- The Washington Times - Saturday, August 27, 2005

NORFOLK (AP) — Approaching Norfolk Naval Station on Hampton Boulevard is a drive past a sea of businesses that cater to the tens of thousands of sailors who are stationed in the city.

Sailors can do their laundry, get a quick bite to eat, buy a used car, even pawn or store their stuff. What they cannot do, steps from the largest naval base in the world, is get a tattoo.

Neither can anyone anywhere else in Norfolk for that matter — at least, not legally.

Once the reputed tattoo capital of the country, Norfolk is now the last major city in the area to cling to a 55-year-old ban on tattoo parlors.

Virginia Beach, Chesapeake and Portsmouth have all dropped their bans, in some cases in the face of lawsuits. Instead of waiting for a lawsuit that the city would likely lose, the Norfolk Planning Department has recommended that the City Council lift the ban and allow tattoo parlors back into the city, perhaps by the end of the year.

In the 1930s and ‘40s, Norfolk’s East Main Street was world famous for its tattoo parlors, taverns and burlesque palaces.

Tattooing first became popular among sailors who traveled to the South Sea Islands in the 18th and 19th centuries, said Jack Green, public affairs officer for the Naval Historical Center in the District.

Tattoos became especially widespread during World War II, when the Navy’s ranks reached 3 million.

“Tattoos and sailors became linked, but often the sailors got drunk to work up their courage to get a tattoo, so the ports where the tattoo parlors were located came to be seen as mighty seedy places,” said Judith Holland Sarnecki, a tattoo-studying professor at Lawrence University in Appleton, Wis.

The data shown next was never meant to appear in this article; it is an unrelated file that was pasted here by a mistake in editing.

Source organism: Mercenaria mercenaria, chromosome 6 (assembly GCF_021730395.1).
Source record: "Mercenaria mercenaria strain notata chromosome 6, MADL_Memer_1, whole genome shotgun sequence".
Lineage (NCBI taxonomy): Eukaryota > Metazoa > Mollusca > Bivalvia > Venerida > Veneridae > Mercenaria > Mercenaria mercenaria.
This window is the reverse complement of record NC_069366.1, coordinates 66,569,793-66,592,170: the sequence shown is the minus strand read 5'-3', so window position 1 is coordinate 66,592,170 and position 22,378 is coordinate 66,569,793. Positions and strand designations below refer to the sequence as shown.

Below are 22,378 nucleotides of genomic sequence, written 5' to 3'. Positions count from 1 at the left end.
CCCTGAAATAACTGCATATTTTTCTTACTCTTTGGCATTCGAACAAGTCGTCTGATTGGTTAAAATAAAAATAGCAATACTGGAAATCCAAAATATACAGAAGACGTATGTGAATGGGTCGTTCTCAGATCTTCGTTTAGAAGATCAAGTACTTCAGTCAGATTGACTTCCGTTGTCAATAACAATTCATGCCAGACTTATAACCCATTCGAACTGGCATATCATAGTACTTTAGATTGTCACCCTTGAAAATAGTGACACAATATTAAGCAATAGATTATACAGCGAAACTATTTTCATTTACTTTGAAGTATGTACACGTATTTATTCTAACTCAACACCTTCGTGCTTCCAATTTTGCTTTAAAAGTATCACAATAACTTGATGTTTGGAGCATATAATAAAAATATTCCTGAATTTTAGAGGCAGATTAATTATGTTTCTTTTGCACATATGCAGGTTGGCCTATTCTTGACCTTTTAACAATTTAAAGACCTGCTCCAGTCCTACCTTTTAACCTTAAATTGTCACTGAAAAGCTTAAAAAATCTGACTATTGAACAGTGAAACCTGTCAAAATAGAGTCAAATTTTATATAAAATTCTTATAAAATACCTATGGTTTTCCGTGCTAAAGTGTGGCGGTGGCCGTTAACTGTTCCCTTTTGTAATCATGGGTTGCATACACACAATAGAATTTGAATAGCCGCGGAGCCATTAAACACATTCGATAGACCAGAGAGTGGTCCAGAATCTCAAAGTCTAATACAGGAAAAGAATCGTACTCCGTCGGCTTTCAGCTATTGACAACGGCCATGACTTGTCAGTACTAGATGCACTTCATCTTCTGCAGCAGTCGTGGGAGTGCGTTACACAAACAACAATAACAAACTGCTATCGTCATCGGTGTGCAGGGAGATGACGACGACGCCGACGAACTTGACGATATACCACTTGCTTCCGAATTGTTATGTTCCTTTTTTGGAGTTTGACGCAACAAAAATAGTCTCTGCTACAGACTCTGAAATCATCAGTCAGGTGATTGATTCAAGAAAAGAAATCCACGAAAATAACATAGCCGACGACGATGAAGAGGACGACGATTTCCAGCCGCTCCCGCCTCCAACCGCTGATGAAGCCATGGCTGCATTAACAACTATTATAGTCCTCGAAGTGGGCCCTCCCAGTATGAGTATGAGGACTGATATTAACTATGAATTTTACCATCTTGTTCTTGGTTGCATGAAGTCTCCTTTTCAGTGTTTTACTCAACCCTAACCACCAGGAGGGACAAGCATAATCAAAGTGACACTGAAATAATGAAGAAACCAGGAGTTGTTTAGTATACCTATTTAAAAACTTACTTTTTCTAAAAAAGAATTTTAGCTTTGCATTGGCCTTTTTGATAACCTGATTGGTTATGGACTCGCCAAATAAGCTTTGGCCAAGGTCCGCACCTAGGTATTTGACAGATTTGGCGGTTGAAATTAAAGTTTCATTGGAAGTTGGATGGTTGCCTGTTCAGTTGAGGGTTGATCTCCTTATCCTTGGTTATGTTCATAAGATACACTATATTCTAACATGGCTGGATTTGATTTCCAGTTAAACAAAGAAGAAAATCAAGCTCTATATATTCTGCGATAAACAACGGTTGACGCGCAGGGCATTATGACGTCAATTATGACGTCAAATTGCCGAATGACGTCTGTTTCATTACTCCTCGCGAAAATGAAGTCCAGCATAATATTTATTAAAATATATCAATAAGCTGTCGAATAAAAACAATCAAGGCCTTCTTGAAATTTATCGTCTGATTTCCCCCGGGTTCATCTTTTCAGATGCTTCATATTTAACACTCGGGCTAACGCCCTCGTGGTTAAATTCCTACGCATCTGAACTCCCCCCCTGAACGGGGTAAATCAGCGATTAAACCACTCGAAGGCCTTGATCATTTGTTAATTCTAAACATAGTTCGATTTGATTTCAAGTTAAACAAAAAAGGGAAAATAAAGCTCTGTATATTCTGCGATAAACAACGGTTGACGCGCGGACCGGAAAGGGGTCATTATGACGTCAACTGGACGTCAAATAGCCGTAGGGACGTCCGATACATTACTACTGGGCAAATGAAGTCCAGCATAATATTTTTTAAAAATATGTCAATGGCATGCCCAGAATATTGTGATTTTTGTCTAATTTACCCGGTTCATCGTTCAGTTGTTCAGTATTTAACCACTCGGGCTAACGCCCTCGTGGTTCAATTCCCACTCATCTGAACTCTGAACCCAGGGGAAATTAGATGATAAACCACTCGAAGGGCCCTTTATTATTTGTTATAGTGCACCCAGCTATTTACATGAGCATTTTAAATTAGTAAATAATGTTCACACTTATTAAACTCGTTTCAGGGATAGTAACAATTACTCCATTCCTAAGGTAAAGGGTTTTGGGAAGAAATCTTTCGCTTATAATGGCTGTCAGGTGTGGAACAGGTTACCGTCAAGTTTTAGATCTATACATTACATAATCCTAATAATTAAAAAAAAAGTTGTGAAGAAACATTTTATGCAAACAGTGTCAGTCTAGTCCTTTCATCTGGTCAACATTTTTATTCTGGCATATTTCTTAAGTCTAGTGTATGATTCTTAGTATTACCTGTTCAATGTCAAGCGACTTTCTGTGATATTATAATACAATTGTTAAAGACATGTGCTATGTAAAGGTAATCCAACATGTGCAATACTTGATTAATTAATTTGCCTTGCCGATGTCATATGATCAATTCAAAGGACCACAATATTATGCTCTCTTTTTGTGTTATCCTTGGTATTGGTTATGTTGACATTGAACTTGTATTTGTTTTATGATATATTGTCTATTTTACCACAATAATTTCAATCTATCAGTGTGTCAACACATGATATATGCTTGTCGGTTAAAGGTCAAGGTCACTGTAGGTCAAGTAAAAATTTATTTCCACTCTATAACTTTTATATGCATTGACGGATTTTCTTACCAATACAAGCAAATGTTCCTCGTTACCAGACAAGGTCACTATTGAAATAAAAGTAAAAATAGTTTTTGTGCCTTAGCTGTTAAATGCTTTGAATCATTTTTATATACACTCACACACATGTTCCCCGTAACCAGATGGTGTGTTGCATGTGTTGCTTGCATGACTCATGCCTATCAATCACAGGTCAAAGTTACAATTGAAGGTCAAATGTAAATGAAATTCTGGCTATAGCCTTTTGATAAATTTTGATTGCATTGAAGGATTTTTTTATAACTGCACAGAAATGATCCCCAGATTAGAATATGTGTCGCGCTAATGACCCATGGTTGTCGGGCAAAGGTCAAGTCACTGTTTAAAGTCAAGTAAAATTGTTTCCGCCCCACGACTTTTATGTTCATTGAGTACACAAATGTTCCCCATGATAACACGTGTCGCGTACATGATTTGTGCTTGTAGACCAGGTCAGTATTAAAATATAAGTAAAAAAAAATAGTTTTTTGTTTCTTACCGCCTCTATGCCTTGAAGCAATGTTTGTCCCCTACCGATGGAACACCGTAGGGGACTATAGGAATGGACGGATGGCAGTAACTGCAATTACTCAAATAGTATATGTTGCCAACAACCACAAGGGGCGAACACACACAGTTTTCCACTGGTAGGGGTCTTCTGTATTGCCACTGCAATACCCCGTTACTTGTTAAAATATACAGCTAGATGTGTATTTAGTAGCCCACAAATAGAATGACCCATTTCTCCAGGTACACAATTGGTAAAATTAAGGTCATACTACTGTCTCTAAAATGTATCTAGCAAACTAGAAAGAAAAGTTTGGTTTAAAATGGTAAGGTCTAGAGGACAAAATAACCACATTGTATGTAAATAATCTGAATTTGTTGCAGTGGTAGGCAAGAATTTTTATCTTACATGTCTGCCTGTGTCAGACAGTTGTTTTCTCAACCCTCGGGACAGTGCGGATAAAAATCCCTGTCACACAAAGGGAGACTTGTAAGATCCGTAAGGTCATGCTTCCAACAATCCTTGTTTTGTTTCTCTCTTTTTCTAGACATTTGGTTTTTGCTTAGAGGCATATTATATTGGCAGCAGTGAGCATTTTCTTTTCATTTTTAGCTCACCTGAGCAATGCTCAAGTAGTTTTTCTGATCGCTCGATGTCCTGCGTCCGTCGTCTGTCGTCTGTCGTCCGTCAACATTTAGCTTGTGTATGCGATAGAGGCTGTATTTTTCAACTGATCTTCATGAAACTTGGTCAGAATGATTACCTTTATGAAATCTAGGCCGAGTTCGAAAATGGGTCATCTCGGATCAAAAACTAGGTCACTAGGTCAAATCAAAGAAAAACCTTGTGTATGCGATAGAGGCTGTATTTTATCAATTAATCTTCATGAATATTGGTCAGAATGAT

In Norfolk in 1945, there were about a dozen parlors to choose from, and word began to spread that if you needed an eagle or “USN” on your arm, Norfolk was the place to get it.

That Norfolk perished in 1950 when the City Council approved a citywide ban on tattoo parlors. Tattoos were branded unsanitary and generally undesirable, even “vulgar and cannibalistic.”

“Norfolk also wanted to be more than just a stereotypical sailor town,” Mr. Green said.

The anti-tattoo fervor spread.

“In 1950, Norfolk closed. So it moved to Portsmouth. Then Portsmouth closed. It just dominoed through Tidewater in the ‘50s,” said J.D. Crowe, a tattoo artist and owner of Ancient Art Tattoo Studios. “The good stuff went — massage parlors, tattoo parlors — and it stayed that way for 50 years.”

Today, parking garages, high-rise buildings and chain restaurants line East Main Street. There are trees planted in perfect lines along the sidewalk, an ATM on every block, even a Starbucks.

While the old East Main Street was being updated by corporate America, tattooing also gave itself a makeover.

Linked to the military in the ‘50s and bikers in the ‘60s, tattooing underwent a resurgence in the ‘90s that made it more mainstream, especially among women, Miss Sarnecki said.

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